A special thank you to Random House and NetGalley for an ARC in exchange for an honest review.
Talented Emily Giffin
returns following (2014) The One and Only
with another gripping tale FIRST COMES LOVE
--the powerful bonds of family, and at the heart, being true to yourself. When you live for others, one day the bitterness will surface, and rear its ugly head. An avid fan of Giffin
(having read all her books, starting with her first to the latest), of sisters, marriage, motherhood, family, sibling struggles and challenges. From love, loss, forgiveness, and finding the courage to move on.People leave, disappoint, and die; however, love stands strong.The day after Daniel’s
twenty-fifth birthday and three days before Christmas. He was halfway through his third year of medical school at Yale and had just returned home to Atlanta, for the holidays bringing with him his girlfriend, Sophie, a beautiful upper crust Brit whom Daniel once called the most charming woman he had ever met. The two had been dating for more than a year; however, this was her first visit to Atlanta, as well as meeting his parents and sisters.Daniel was the golden child.
The firstborn. The older brother. A perfectionist. Sensitive and sentimental, quirky and kind. A tragic accident. A sliding on a patch of ice at the intersection of Moores Mill and Northside Drive, (Atlanta) less than two miles from their home. A truck hit his car at the corner. Where was he going the night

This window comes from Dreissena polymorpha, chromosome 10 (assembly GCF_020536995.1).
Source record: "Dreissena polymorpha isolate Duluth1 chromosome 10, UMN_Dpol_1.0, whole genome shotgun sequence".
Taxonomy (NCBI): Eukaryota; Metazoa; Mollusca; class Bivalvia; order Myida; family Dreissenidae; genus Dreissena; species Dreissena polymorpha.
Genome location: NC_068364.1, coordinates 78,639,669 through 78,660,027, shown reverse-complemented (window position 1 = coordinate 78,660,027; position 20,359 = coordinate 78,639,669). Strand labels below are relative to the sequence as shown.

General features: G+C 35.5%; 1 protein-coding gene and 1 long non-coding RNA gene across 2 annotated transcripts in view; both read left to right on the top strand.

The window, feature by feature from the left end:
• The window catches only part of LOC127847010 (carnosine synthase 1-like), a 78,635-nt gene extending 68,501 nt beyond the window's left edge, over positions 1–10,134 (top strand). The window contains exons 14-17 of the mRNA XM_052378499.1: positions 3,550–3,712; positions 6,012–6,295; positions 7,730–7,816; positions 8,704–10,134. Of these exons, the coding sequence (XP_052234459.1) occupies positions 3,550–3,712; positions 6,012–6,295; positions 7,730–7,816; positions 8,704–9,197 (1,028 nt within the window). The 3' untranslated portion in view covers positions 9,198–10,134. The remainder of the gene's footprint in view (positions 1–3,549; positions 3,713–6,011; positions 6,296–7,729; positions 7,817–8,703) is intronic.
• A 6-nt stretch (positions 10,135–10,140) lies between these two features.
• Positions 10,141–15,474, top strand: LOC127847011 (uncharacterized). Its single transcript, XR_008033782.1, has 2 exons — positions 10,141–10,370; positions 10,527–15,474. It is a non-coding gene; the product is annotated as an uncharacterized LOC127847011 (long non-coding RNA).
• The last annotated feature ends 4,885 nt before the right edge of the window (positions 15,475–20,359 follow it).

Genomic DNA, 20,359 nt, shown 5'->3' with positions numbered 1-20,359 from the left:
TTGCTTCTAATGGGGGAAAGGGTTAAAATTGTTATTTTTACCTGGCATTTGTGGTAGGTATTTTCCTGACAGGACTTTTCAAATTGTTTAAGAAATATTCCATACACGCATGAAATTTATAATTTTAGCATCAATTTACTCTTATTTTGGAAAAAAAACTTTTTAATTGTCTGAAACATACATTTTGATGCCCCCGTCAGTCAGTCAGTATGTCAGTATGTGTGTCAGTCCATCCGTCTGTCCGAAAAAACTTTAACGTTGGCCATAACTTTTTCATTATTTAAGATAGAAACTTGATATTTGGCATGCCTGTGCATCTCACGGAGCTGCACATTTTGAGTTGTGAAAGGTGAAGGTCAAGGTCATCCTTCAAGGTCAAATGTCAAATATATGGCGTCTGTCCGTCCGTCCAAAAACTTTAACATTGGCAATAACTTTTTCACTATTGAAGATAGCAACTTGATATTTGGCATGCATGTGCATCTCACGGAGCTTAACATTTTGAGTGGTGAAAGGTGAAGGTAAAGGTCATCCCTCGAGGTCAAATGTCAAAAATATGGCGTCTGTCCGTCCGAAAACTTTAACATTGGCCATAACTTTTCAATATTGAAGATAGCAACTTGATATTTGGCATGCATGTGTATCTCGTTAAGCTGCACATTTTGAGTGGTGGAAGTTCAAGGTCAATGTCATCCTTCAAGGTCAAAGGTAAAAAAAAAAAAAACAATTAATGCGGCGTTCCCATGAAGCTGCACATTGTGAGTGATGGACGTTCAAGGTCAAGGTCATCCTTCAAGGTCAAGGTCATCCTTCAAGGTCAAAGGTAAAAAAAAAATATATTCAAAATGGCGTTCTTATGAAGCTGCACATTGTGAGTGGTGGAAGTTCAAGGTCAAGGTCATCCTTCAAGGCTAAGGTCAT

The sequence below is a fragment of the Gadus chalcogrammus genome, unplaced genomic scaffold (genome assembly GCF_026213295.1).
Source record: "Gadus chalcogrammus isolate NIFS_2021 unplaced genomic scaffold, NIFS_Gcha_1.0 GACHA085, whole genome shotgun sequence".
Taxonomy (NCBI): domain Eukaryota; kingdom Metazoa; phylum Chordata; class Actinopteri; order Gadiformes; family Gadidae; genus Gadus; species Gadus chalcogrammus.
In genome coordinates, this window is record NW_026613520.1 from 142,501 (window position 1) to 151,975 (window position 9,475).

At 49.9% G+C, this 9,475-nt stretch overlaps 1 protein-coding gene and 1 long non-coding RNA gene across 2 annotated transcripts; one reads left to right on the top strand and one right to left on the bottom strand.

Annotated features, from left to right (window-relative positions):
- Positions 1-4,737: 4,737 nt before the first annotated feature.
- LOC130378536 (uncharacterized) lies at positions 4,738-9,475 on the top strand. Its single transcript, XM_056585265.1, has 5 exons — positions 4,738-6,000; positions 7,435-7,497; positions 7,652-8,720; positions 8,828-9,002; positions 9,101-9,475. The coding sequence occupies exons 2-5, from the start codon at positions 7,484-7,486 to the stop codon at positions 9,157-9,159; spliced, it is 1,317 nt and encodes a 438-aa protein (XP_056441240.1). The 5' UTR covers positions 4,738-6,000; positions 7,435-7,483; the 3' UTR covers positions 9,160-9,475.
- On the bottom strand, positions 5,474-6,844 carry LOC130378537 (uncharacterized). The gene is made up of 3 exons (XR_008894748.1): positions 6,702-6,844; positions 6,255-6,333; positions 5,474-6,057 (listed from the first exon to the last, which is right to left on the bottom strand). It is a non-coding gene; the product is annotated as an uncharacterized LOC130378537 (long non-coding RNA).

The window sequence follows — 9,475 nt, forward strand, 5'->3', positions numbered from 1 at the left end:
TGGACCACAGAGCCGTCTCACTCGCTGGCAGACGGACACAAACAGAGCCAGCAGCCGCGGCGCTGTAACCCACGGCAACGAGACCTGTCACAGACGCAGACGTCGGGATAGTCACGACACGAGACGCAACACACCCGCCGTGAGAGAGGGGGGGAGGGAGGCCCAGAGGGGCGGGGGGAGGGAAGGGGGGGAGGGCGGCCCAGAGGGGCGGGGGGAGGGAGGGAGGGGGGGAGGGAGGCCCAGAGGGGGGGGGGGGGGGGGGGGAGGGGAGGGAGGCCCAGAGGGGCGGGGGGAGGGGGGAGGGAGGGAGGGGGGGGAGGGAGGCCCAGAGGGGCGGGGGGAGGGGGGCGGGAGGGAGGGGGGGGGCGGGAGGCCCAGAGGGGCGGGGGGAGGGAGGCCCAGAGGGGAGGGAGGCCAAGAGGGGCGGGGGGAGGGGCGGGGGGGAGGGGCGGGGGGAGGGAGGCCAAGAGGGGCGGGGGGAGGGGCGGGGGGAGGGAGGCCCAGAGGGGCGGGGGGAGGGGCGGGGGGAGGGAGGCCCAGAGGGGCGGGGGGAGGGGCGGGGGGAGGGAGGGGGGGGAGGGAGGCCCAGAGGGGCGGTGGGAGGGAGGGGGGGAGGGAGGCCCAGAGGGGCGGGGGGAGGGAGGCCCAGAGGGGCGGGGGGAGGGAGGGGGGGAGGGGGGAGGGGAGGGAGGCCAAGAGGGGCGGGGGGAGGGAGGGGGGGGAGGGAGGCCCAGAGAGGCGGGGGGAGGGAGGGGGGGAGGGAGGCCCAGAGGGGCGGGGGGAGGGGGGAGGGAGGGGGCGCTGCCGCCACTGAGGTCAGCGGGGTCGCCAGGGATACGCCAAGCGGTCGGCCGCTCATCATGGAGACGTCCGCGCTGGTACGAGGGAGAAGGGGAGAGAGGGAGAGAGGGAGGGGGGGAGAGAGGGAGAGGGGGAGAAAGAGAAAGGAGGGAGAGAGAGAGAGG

of the accident which took his life? Out for a burger, or more? Everyone has guilt. An accident which rocked their family, and indirectly caused their parents to divorce. The devastating aftermath.
They discovered years later there was more to the story the night Daniel died. More than one memory from Five Paces Buckhead (been there many times).
That night changed all their lives in ways they had never imagined. Now fifteen years later
the guilt and regrets begin to surface for the entire family. The what ifs. Choices made, their pain never ceased. Still reeling, regretting, wondering, what if. A family torn apart.
If Daniel had lived, he would have been saving lives, practicing medicine, happily married to Sophie, father of two or three children, turning forty. He understood nothing was as important as family. Love comes first. Everyone had pictured perfection in his future, now shattered. Elaine and Rob
(attorney) parents, residing in Atlanta. A broken marriage since the death of their son. A dad who started drinking. Two broken remaining sisters – total opposites. They never got along before their brother’s death, and now it seems the tension is exacerbated.
The mother is planning a 15 year anniversary in memory of Daniel. Something which occurred in the past. Good or bad, a date to remember. Tensions are high. Stirring up old emotions. Will they invite their father, who has a new girlfriend, Marcia. She wants to include Sophie. The woman they have not seen since Daniel’s death. Closure. What is her life now? Did she move on? Alternating voices,